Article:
On the other side, there’s two toggle switches which will allow for switching between UAC Modes. UAC 1 or UAC 2 – I find this very useful especially for wide range of compatibility element. It is quite apparent that xDuoo considered Link2 BAL ability to adapt to any host as paramount. It means Link2 can also be used on many gaming consoles which may only operate in UAC 1. I personally prefer UAC 1 for the simplicity and primarily use my own Link2 BAL on that mode as it works better with HiBy Music Player.

The other toggle switch, it is for switching between Normal or Turbo modes. Normal being normal gain and Turbo being High Gain. It is quite simple really; I will always use the Normal mode when driving highly sensitive IEMs and the Turbo modes for anything above 45 Ohm. Loudness levels difference being audible between modes.

Last but not least, there’s two ports for Audio output which is fast becoming the normal standard for compact DAC/Amps nowadays. 3.5mm Single Ended and 4.4mm BAL. The circuitry on the BAL side I believe very much similar to the implementation of TempoTec Sonata E44, another CS43131 which I liked a lot. Even better, when tested with my own Multimeter, Link2 BAL employ the use of 5th pole Common Ground similar to E44 as well. It suggests that Link2 BAL is running some sort of discrete circuit, each channel Left and Right having their own grounds, the common GND being reserved to the 5th pole of Pentaconn 4.4mm socket for hybrid usage.

Endurance wise, Link2 BAL scored a respectable 6 hours of continuous play on Sony Xperia X Compact (Android 8, 2700 mAH Battery, UAPP, driving TRN VX Pro on 4.4mm BAL, Low Gain). That is practically on par to Cayin RU6 and Lotoo PAW S2.

And here’s the most interesting bit. Link2 BAL has superb heat dissipation and management! Despite used for long hours, I can barely feel any heat emitted. It remained cool to the touch. This is something I find very rare among tons of Dongles I have tried so far. In comparison, CEntrance DACport HD and Apogee Groove operates hot enough to fry some eggs, hahahaha.

Sound Impressions

From the first listen, with my Etymotic ER4SR, I was immediately greeted with a sound that I regard as rich, wholesome, neutral, natural, and organically realistic. Link2 BAL markedly has that near analogue timbre and tonality that I adore so very much. It is quite evident to my ears, how polished and mature dynamics presentation are – dynamic transients being fluid and effortless, a sign of proper power to drive the paired partners. On the subject of tonality, I must admit that Link2 BAL tuning is more preferable (subjective to my personal taste) to the more euphonic TempoTec Sonata E44. Both being dual CS43131. I would describe it this way, E44 has a bit more of aggression and vibrancy, less organic, more modern sound sort of tuning, Link2 BAL on the other hand, slightly more refined, smoother on attack and transients, appearing less aggressive – but it also means Link2 BAL ended up being smoother in comparison to the crisper/energetic E44.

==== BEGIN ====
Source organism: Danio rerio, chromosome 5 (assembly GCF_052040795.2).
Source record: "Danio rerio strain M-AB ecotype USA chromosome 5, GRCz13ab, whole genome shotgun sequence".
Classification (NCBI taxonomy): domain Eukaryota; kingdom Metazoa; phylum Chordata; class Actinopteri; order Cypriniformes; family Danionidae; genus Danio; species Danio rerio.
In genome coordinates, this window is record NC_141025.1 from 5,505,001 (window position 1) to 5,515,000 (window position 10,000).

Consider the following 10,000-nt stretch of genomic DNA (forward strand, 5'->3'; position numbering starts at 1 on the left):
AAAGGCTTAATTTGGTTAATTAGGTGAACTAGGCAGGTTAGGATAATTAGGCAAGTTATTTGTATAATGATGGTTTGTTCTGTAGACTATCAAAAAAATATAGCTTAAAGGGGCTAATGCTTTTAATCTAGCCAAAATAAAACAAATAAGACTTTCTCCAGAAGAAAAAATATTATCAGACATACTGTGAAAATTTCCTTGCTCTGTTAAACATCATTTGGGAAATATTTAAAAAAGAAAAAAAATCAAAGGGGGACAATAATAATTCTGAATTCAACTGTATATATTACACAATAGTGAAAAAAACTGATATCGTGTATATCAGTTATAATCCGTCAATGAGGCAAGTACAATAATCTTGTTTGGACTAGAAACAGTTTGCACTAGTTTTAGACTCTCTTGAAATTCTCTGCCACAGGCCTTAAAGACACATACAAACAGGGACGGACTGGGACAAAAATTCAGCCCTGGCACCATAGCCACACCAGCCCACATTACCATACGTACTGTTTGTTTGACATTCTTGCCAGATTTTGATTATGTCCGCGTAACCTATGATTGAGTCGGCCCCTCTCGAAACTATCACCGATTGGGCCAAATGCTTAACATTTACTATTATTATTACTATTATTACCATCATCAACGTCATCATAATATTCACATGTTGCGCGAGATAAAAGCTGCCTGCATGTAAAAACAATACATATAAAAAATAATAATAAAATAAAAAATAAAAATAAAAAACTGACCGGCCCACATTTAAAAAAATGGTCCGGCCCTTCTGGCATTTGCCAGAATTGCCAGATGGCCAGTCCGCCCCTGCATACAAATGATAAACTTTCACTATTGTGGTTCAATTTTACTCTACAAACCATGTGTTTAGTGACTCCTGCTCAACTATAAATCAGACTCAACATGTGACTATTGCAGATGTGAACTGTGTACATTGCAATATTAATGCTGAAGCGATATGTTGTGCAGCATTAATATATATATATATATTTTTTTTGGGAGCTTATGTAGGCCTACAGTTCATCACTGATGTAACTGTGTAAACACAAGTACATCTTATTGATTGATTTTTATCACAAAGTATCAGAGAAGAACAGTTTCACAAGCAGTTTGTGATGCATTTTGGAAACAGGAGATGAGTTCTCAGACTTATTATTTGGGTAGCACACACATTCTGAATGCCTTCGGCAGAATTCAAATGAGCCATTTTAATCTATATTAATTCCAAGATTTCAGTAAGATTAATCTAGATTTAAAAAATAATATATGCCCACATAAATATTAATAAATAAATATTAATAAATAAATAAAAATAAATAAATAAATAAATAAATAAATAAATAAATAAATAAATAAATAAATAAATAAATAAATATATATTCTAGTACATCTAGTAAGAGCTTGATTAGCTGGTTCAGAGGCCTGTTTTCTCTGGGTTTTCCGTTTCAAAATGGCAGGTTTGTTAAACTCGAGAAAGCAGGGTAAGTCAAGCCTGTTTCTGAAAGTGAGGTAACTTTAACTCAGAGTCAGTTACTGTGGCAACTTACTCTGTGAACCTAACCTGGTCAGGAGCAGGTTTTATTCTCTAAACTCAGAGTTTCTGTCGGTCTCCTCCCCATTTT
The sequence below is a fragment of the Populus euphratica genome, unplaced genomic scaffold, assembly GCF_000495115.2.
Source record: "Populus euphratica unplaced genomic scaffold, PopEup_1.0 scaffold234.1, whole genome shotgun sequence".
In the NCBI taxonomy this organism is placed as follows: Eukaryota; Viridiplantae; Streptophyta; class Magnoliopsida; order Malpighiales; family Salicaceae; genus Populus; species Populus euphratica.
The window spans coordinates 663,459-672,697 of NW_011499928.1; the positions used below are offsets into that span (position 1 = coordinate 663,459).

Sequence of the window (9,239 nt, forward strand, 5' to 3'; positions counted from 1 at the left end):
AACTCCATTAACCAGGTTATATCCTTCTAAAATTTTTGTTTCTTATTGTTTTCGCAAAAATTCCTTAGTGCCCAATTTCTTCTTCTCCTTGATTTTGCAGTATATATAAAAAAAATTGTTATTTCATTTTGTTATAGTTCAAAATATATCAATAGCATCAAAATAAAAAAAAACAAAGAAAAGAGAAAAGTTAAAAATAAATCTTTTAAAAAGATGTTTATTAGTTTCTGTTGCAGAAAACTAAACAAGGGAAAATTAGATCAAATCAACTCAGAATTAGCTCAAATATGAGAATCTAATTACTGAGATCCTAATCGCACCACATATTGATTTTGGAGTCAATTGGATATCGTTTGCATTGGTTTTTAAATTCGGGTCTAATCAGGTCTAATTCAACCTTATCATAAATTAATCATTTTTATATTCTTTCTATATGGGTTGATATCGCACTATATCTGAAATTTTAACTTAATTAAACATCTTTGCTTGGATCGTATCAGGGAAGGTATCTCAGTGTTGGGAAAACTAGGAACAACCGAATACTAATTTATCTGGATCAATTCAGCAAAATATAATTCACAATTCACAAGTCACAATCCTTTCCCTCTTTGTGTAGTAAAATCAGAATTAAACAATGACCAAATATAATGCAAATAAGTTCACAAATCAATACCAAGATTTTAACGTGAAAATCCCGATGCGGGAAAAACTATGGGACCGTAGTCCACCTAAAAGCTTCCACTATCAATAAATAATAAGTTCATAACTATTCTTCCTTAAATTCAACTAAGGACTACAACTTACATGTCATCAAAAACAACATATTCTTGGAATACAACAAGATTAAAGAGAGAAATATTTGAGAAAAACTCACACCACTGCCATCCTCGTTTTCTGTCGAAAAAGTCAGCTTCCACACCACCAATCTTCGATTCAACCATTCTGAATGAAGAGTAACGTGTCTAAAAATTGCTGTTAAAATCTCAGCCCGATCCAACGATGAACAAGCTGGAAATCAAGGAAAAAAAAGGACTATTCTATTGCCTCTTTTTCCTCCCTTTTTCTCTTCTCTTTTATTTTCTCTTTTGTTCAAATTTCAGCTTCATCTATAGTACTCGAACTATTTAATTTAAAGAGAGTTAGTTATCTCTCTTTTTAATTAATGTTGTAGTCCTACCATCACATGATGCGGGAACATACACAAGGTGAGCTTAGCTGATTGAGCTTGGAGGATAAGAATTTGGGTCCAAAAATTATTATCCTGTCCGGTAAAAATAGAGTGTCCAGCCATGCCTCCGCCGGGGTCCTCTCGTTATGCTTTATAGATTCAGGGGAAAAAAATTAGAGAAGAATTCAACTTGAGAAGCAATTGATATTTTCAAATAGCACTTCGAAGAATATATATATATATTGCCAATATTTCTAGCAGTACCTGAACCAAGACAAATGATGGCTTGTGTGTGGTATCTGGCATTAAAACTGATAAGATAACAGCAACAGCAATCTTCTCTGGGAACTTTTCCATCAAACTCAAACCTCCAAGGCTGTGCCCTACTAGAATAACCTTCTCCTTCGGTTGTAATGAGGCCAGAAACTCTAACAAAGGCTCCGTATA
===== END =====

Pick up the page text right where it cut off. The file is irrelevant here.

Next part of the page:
To complement the great tonal and timbre balance, Link2 BAL exhibited Desktop grade dynamic range presentation. No, I am not making this up out of thin air. Extensively comparing the output from my iFi ZEN Stack and Link2 BAL, I would say Link2 BAL performs 98% to that desktop stack. No joke. The depth of extensions on both end of the spectrum is practically similar. Bass being deep, Highs being realistically extended, and Mids being rich in density. Perhaps, I would admit that ultimately the ZEN Stack has an upper hand on Mids overall texture, depth, and intimacy, not a surprise considering that the ZEN Stack operates up to 15.1 Vrms as opposed to Link2 BAL 4 Vrms. But for a small dongle to even traverse the territory of Desktop DAC/Amp is simply mind blowing – this sort of thing is not even achievable before this (with an exception to CEntrance DACport HD and Apogee Groove that performs on similar level, even earlier).